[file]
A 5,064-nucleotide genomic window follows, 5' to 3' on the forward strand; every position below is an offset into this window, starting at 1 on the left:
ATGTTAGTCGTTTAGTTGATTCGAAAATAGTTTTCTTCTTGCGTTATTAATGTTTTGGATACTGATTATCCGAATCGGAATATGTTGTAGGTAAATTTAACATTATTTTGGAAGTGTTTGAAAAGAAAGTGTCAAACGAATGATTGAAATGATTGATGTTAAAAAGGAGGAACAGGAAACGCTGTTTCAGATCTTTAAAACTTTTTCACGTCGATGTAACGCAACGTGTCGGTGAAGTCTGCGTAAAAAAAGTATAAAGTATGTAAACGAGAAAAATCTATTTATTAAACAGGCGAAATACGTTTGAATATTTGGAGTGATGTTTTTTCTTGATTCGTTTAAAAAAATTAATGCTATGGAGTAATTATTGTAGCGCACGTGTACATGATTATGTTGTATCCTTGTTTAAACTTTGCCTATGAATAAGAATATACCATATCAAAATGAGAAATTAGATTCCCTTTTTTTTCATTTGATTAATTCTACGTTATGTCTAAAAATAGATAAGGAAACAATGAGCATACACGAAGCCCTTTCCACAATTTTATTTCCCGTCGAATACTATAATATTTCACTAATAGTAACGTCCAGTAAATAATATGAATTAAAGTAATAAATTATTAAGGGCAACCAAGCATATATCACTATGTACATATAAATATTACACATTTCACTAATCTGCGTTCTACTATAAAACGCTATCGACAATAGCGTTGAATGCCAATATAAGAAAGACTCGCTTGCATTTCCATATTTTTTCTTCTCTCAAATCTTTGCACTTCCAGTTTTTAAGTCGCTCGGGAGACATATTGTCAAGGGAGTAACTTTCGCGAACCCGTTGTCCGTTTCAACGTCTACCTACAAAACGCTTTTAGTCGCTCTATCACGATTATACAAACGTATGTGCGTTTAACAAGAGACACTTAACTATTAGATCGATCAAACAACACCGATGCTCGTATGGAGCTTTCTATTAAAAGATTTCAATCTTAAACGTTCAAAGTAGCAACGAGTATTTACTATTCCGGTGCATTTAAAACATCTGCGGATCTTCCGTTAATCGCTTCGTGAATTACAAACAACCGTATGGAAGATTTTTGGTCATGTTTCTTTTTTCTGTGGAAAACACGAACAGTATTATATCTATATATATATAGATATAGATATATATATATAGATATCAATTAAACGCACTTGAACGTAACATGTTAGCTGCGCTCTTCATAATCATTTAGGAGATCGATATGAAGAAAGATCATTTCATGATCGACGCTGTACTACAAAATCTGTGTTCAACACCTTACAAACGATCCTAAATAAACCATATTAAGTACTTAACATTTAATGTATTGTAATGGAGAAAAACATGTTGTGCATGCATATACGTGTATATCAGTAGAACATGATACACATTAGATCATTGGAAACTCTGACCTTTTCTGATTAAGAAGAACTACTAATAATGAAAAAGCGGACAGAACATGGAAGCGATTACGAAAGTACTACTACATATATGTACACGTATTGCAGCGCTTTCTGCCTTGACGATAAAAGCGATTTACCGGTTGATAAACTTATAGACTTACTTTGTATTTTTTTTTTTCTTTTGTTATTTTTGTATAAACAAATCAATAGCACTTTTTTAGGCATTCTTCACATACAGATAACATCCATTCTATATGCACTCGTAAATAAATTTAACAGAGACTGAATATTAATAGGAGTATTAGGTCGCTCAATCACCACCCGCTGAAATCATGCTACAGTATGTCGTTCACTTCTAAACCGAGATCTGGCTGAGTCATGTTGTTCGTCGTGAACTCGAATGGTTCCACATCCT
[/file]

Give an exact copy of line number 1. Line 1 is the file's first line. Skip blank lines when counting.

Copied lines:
A 5,064-nucleotide genomic window follows, 5' to 3' on the forward strand; every position below is an offset into this window, starting at 1 on the left: